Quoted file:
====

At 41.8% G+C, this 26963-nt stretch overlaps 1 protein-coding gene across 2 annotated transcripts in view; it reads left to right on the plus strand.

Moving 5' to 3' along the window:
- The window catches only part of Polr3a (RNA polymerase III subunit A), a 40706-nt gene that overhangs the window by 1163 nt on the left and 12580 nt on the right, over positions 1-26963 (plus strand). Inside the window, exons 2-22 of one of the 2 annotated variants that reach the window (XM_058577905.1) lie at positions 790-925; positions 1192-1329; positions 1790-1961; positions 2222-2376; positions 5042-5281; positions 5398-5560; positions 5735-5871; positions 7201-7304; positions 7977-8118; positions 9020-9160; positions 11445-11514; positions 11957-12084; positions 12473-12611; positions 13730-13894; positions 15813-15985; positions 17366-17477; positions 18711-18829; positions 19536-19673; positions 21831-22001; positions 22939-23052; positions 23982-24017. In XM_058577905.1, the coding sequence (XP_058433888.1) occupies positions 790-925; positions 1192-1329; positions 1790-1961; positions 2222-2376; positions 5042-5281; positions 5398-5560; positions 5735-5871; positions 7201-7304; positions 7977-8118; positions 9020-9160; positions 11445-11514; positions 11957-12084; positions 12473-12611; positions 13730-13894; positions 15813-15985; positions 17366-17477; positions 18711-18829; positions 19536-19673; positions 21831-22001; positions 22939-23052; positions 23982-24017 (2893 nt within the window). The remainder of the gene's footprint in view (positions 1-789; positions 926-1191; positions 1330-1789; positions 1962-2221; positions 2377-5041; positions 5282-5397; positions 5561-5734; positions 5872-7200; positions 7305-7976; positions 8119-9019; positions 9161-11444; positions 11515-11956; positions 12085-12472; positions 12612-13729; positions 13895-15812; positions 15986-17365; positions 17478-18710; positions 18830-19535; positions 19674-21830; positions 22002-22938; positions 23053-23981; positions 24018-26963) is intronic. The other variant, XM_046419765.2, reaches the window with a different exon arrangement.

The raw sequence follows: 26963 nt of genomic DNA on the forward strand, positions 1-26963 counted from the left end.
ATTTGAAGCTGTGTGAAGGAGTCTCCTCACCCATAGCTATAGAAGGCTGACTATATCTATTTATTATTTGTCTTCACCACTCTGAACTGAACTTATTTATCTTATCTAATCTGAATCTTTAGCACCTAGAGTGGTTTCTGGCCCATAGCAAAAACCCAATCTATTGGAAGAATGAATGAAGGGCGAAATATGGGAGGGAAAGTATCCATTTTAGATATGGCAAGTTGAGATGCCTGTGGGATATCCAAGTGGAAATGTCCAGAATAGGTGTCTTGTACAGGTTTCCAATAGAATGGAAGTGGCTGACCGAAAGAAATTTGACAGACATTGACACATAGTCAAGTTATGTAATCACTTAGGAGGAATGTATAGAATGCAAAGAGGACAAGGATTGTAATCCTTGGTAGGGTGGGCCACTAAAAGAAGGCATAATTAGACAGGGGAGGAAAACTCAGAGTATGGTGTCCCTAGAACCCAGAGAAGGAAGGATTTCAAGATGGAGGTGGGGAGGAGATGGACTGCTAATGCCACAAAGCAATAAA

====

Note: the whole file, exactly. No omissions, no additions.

At 41.8% G+C, this 26963-nt stretch overlaps 1 protein-coding gene across 2 annotated transcripts in view; it reads left to right on the plus strand.

Moving 5' to 3' along the window:
- The window catches only part of Polr3a (RNA polymerase III subunit A), a 40706-nt gene that overhangs the window by 1163 nt on the left and 12580 nt on the right, over positions 1-26963 (plus strand). Inside the window, exons 2-22 of one of the 2 annotated variants that reach the window (XM_058577905.1) lie at positions 790-925; positions 1192-1329; positions 1790-1961; positions 2222-2376; positions 5042-5281; positions 5398-5560; positions 5735-5871; positions 7201-7304; positions 7977-8118; positions 9020-9160; positions 11445-11514; positions 11957-12084; positions 12473-12611; positions 13730-13894; positions 15813-15985; positions 17366-17477; positions 18711-18829; positions 19536-19673; positions 21831-22001; positions 22939-23052; positions 23982-24017. In XM_058577905.1, the coding sequence (XP_058433888.1) occupies positions 790-925; positions 1192-1329; positions 1790-1961; positions 2222-2376; positions 5042-5281; positions 5398-5560; positions 5735-5871; positions 7201-7304; positions 7977-8118; positions 9020-9160; positions 11445-11514; positions 11957-12084; positions 12473-12611; positions 13730-13894; positions 15813-15985; positions 17366-17477; positions 18711-18829; positions 19536-19673; positions 21831-22001; positions 22939-23052; positions 23982-24017 (2893 nt within the window). The remainder of the gene's footprint in view (positions 1-789; positions 926-1191; positions 1330-1789; positions 1962-2221; positions 2377-5041; positions 5282-5397; positions 5561-5734; positions 5872-7200; positions 7305-7976; positions 8119-9019; positions 9161-11444; positions 11515-11956; positions 12085-12472; positions 12612-13729; positions 13895-15812; positions 15986-17365; positions 17478-18710; positions 18830-19535; positions 19674-21830; positions 22002-22938; positions 23053-23981; positions 24018-26963) is intronic. The other variant, XM_046419765.2, reaches the window with a different exon arrangement.

The raw sequence follows: 26963 nt of genomic DNA on the forward strand, positions 1-26963 counted from the left end.
ATTTGAAGCTGTGTGAAGGAGTCTCCTCACCCATAGCTATAGAAGGCTGACTATATCTATTTATTATTTGTCTTCACCACTCTGAACTGAACTTATTTATCTTATCTAATCTGAATCTTTAGCACCTAGAGTGGTTTCTGGCCCATAGCAAAAACCCAATCTATTGGAAGAATGAATGAAGGGCGAAATATGGGAGGGAAAGTATCCATTTTAGATATGGCAAGTTGAGATGCCTGTGGGATATCCAAGTGGAAATGTCCAGAATAGGTGTCTTGTACAGGTTTCCAATAGAATGGAAGTGGCTGACCGAAAGAAATTTGACAGACATTGACACATAGTCAAGTTATGTAATCACTTAGGAGGAATGTATAGAATGCAAAGAGGACAAGGATTGTAATCCTTGGTAGGGTGGGCCACTAAAAGAAGGCATAATTAGACAGGGGAGGAAAACTCAGAGTATGGTGTCCCTAGAACCCAGAGAAGGAAGGATTTCAAGATGGAGGTGGGGAGGAGATGGACTGCTAATGCCACAAAGCAATAAA